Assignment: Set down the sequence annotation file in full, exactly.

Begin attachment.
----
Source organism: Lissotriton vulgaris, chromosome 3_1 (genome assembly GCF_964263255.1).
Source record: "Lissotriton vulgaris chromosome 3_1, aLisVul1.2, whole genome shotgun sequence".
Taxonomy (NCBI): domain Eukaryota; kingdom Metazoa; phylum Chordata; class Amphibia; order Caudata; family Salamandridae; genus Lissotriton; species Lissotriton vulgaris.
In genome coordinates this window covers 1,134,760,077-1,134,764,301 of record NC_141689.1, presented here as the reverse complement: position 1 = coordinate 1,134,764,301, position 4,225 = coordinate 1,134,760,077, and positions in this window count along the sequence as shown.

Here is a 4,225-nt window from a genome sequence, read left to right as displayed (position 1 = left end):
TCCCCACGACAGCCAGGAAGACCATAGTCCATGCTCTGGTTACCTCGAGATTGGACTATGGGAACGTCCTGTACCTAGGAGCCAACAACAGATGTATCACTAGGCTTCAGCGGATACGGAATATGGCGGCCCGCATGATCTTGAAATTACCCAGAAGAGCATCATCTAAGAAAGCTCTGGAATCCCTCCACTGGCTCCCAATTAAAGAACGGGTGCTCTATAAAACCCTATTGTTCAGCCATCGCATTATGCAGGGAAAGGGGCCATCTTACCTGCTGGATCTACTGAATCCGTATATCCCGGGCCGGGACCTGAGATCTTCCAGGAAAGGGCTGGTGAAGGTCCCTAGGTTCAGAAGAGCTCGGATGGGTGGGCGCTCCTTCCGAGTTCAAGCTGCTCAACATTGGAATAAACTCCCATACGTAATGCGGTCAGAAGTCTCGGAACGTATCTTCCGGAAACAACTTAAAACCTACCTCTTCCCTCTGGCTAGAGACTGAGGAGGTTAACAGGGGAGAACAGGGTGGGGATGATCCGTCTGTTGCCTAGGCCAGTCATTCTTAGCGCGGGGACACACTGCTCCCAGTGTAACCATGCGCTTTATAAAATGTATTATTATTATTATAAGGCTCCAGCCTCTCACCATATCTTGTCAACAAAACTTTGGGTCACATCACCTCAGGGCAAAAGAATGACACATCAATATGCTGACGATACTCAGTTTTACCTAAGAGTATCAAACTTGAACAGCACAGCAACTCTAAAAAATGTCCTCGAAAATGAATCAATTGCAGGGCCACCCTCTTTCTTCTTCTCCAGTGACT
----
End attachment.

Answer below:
Source organism: Lissotriton vulgaris, chromosome 3_1 (genome assembly GCF_964263255.1).
Source record: "Lissotriton vulgaris chromosome 3_1, aLisVul1.2, whole genome shotgun sequence".
Taxonomy (NCBI): domain Eukaryota; kingdom Metazoa; phylum Chordata; class Amphibia; order Caudata; family Salamandridae; genus Lissotriton; species Lissotriton vulgaris.
In genome coordinates this window covers 1,134,760,077-1,134,764,301 of record NC_141689.1, presented here as the reverse complement: position 1 = coordinate 1,134,764,301, position 4,225 = coordinate 1,134,760,077, and positions in this window count along the sequence as shown.

Here is a 4,225-nt window from a genome sequence, read left to right as displayed (position 1 = left end):
TCCCCACGACAGCCAGGAAGACCATAGTCCATGCTCTGGTTACCTCGAGATTGGACTATGGGAACGTCCTGTACCTAGGAGCCAACAACAGATGTATCACTAGGCTTCAGCGGATACGGAATATGGCGGCCCGCATGATCTTGAAATTACCCAGAAGAGCATCATCTAAGAAAGCTCTGGAATCCCTCCACTGGCTCCCAATTAAAGAACGGGTGCTCTATAAAACCCTATTGTTCAGCCATCGCATTATGCAGGGAAAGGGGCCATCTTACCTGCTGGATCTACTGAATCCGTATATCCCGGGCCGGGACCTGAGATCTTCCAGGAAAGGGCTGGTGAAGGTCCCTAGGTTCAGAAGAGCTCGGATGGGTGGGCGCTCCTTCCGAGTTCAAGCTGCTCAACATTGGAATAAACTCCCATACGTAATGCGGTCAGAAGTCTCGGAACGTATCTTCCGGAAACAACTTAAAACCTACCTCTTCCCTCTGGCTAGAGACTGAGGAGGTTAACAGGGGAGAACAGGGTGGGGATGATCCGTCTGTTGCCTAGGCCAGTCATTCTTAGCGCGGGGACACACTGCTCCCAGTGTAACCATGCGCTTTATAAAATGTATTATTATTATTATAAGGCTCCAGCCTCTCACCATATCTTGTCAACAAAACTTTGGGTCACATCACCTCAGGGCAAAAGAATGACACATCAATATGCTGACGATACTCAGTTTTACCTAAGAGTATCAAACTTGAACAGCACAGCAACTCTAAAAAATGTCCTCGAAAATGAATCAATTGCAGGGCCACCCTCTTTCTTCTTCTCCAGTGACT